Since $|a|\lt|b|$, we have $b\not=0$, so we can write $f_n/f_{n+1}=bg_n$. (Note: This assumes $f_{n+1}\not=0$, which is justified since we're assuming the limit exists.) We now want to show that $\lim_{n\to\infty}g_n=a/b$. Let's write $r=a/b$. We know that $|r|\lt1$.

In terms of the $g$'s, we have the two limits

$$\lim_{n\to\infty}\left(g_n{g_{n+1}-g_{n-1}\over g_{n+1}-g_n}\right)=1+r$$


$$\lim_{n\to\infty}\left(g_ng_{n+1}{g_n-g_{n-1}\over g_{n+1}-g_n}\right)=r$$

Note that we must have $f_{n+1}^2-f_nf_{n+1}\not=0$ for all large $n$, which means that $g_{n+1}-g_n\not=0$ for all large $n$ as well.

The first limit can be rewritten as

$$\lim_{n\to\infty}\left(g_n+{1\over g_{n+1}}\left(g_ng_{n+1}{g_n-g_{n-1}\over g_{n+1}-g_n}\right)\right)=1+r$$

If we now assume that $\lim_{n\to\infty}g_n=G$ (i.e., the limit exists), then we have

$$G+{1\over G}r=1+r$$

which implies $G=1$ or $G=r$. We need to show that $G=1$ leads to a contradiction.

Suppose that $G=\lim_{n\to\infty}g_n=1$. Then

$$\lim_{n\to\infty}\left(g_ng_{n+1}{g_n-g_{n-1}\over g_{n+1}-g_n}\right)=\lim_{n\to\infty}\left({g_n-g_{n-1}\over g_{n+1}-g_n}\right)$$

from which we have

$$\lim_{n\to\infty}\left|g_{n+1}-g_n\over{g_n-g_{n-1}}\right|={1\over |r|}\gt1$$

This implies there is an $N$ such that $g_{N+n}-g_{N+n-1}\not=0$ and

$$\left|g_{N+n+1}-g_{N+n}\over{g_{N+n}-g_{N+n-1}}\right|\gt 1$$

for all $n\ge0$, and this implies

$$\left|g_{N+n}-g_{N+n-1}\over{g_{N}-g_{N-1}}\right|= \left|g_{N+n}-g_{N+n-1}\over{g_{N+n-1}-g_{N+n-2}}\right| \left|g_{N+n-1}-g_{N+n-2}\over{g_{N+n-2}-g_{N+n-3}}\right|\cdots \left|g_{N+1}-g_{N}\over{g_{N}-g_{N-1}}\right|\gt 1$$

for all $n$. But $\lim_{n\to\infty}(g_{N+n}-g_{N+n-1})=0$, and there's our contradiction.

Finally, the answer by achille hui, citing the Poincare-Perron theorem, shows that the limit does exist, so together this settles the OP's question.

  • $\begingroup$ +1 BTW, the limit does exist by Poincare-Perron theorem. $\endgroup$ Feb 27 '14 at 23:56
  • $\begingroup$ It seems to me the formulation could be simplified a bit. Assuming $g_n\rightarrow G$, you get that $|g_n-g_{n-1}|/|g_{n+1}-g_n|\rightarrow |r|/G^2$ (your second limit), and if this limit is less than 1, $|g_{n+1}-g_n|$ will increase for large $n$ and $g_n$ cannot converge. $\endgroup$ Mar 1 '14 at 12:30
  • $\begingroup$ @EinarRødland, thank you! I've rewritten the proof to simplify it. I don't know why I thought it had to be so complicated. $\endgroup$ Mar 1 '14 at 14:59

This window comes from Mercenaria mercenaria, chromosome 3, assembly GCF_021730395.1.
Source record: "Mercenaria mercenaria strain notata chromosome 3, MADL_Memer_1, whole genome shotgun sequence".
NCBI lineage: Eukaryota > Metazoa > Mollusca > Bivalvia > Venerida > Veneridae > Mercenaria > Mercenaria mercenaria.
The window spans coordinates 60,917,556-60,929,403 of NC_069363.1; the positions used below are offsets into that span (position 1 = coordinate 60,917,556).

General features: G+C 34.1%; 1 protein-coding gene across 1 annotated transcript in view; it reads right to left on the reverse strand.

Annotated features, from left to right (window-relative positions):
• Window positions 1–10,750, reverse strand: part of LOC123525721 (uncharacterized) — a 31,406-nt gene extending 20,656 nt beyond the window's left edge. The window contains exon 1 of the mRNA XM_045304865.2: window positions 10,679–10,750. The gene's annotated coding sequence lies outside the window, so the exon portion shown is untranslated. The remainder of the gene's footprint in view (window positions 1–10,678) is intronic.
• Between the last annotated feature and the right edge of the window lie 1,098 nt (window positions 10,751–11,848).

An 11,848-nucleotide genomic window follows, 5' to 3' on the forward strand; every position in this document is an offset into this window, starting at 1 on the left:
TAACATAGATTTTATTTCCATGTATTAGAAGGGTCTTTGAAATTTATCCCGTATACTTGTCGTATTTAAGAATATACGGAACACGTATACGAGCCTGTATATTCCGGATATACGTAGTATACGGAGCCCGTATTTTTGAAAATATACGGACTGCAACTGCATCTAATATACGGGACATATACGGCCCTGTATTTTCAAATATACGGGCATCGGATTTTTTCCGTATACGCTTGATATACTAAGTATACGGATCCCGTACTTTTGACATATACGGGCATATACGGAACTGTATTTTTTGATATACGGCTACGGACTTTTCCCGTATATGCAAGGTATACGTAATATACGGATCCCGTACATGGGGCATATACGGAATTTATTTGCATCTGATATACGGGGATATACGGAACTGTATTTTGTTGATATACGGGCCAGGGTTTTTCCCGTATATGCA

I'm going to post a failed approach, just so you can see what I tried. This is here only to show an approach and (maybe) generate new ideas.

Let $$x:=a+b\;\;\text{ and }\;\; y:=ab.$$ Assume for now $0<a<b$. Then $$\frac{x-\sqrt{x^2-4y}}{2} =\frac{a+b-\sqrt{(a+b)^2-4ab}}{2} =\frac{a+b-\sqrt{(a-b)^2}}{2} =\frac{a+b-\vert a-b\vert}{2} =\frac{a+b-b+a}{2} =a.$$ Now we replace $a+b$ with $\lim_{n\rightarrow \infty} \frac{f_{n+1}f_n-f_{n-1}f_{n+2}}{f_{n+1}^2-f_nf_{n+2}}$ and $ab$ with $\lim_{n\rightarrow \infty} \frac{f_{n}^2-f_{n-1}f_{n+1}}{f_{n+1}^2-f_nf_{n+2}}$, and due to continuity move the limit outside: $$\frac{a+b-\sqrt{(a+b)^2-4ab}}{2} =\lim_{n\to\infty} \frac{\left(\frac{f_{n+1}f_n-f_{n-1}f_{n+2}}{f_{n+1}^2-f_nf_{n+2}}\right)-\sqrt{\left(\frac{f_{n+1}f_n-f_{n-1}f_{n+2}}{f_{n+1}^2-f_nf_{n+2}}\right)^2 -4\left(\frac{f_{n}^2-f_{n-1}f_{n+1}}{f_{n+1}^2-f_nf_{n+2}}\right)}}{2} =\lim_{n\to\infty} \frac{\left({f_{n+1}f_n-f_{n-1}f_{n+2}}\right) -\sqrt{\left({f_{n+1}f_n-f_{n-1}f_{n+2}}\right)^2 -4\left({f_{n}^2-f_{n-1}f_{n+1}}\right)\left({f_{n+1}^2-f_nf_{n+2}}\right)}}{2\left({f_{n+1}^2-f_nf_{n+2}}\right)} =\lim_{n\to\infty} \frac{f_{n+1}f_n-f_{n-1}f_{n+2} -\sqrt{ f_{n+1}^2f_n^2 -2f_{n+1}f_n f_{n-1}f_{n+2} +f_{n-1}^2f_{n+2}^2 -4f_n^2f_{n+1}^2+4f_{n}^2f_nf_{n+2}+4f_{n-1}f_{n+1}f_{n+1}^2-4f_{n-1}f_{n+1}f_nf_{n+2}} }{2\left({f_{n+1}^2-f_nf_{n+2}}\right)} $$ At this point there are no useful simplifications to be done inside the radical. It does not seem to agree with the $x$ and $y$ case.


I thought this was a counter-example, until reminded that $|a|<|b|$ was required.

For any two numbers $u,v$, let $f_{2k}=u$ and $f_{2k+1}=v$. The expressions in the two limits will then both be constant, with $a+b=0$ and $ab=-1$: real number solutions are $(a,b)=(1,-1)$ and $(-1,1)$. Now, $f_n/f_{n+1}$ will alternate between $u/v$ and $v/u$, and thus not converge (unless $u=\pm v$). However, $|a|=|b|$, so it's not a proper counter-example.

Another attempt I made was to have $f$ loop over values $0,1,-1$, but that would make $a+b=-1$ and $ab=1$ which has no real solutions.

  • 2
    $\begingroup$ This is no counter example, because $|a|<|b|$ and thus $a = -b $ is not possible $\endgroup$
    – Stefan
    Feb 27 '14 at 17:12
  • $\begingroup$ @Stefan: True! I overlooked that requirement. $\endgroup$ Feb 27 '14 at 18:22